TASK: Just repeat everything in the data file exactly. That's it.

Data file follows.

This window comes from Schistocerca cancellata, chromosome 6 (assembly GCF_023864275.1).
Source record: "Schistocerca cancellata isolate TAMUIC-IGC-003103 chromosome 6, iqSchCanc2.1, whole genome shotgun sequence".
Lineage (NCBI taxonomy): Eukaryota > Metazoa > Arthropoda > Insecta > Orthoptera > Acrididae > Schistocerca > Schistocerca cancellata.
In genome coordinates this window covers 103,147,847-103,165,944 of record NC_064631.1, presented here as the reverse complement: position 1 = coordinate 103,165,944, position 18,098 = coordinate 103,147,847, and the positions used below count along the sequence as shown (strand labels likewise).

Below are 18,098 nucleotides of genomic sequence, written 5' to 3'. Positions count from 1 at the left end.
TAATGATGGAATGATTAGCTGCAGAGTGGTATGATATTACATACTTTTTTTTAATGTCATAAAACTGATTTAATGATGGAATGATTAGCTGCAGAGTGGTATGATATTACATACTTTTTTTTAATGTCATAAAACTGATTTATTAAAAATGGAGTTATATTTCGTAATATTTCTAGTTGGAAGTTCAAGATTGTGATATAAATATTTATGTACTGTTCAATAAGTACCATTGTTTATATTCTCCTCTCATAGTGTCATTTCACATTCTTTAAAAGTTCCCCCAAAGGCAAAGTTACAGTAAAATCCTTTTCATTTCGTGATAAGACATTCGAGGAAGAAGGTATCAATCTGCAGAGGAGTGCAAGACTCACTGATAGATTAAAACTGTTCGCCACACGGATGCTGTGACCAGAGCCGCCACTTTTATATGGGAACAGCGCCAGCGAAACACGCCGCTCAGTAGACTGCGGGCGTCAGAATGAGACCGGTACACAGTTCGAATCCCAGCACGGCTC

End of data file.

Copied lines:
This window comes from Schistocerca cancellata, chromosome 6 (assembly GCF_023864275.1).
Source record: "Schistocerca cancellata isolate TAMUIC-IGC-003103 chromosome 6, iqSchCanc2.1, whole genome shotgun sequence".
Lineage (NCBI taxonomy): Eukaryota > Metazoa > Arthropoda > Insecta > Orthoptera > Acrididae > Schistocerca > Schistocerca cancellata.
In genome coordinates this window covers 103,147,847-103,165,944 of record NC_064631.1, presented here as the reverse complement: position 1 = coordinate 103,165,944, position 18,098 = coordinate 103,147,847, and the positions used below count along the sequence as shown (strand labels likewise).

Below are 18,098 nucleotides of genomic sequence, written 5' to 3'. Positions count from 1 at the left end.
TAATGATGGAATGATTAGCTGCAGAGTGGTATGATATTACATACTTTTTTTTAATGTCATAAAACTGATTTAATGATGGAATGATTAGCTGCAGAGTGGTATGATATTACATACTTTTTTTTAATGTCATAAAACTGATTTATTAAAAATGGAGTTATATTTCGTAATATTTCTAGTTGGAAGTTCAAGATTGTGATATAAATATTTATGTACTGTTCAATAAGTACCATTGTTTATATTCTCCTCTCATAGTGTCATTTCACATTCTTTAAAAGTTCCCCCAAAGGCAAAGTTACAGTAAAATCCTTTTCATTTCGTGATAAGACATTCGAGGAAGAAGGTATCAATCTGCAGAGGAGTGCAAGACTCACTGATAGATTAAAACTGTTCGCCACACGGATGCTGTGACCAGAGCCGCCACTTTTATATGGGAACAGCGCCAGCGAAACACGCCGCTCAGTAGACTGCGGGCGTCAGAATGAGACCGGTACACAGTTCGAATCCCAGCACGGCTC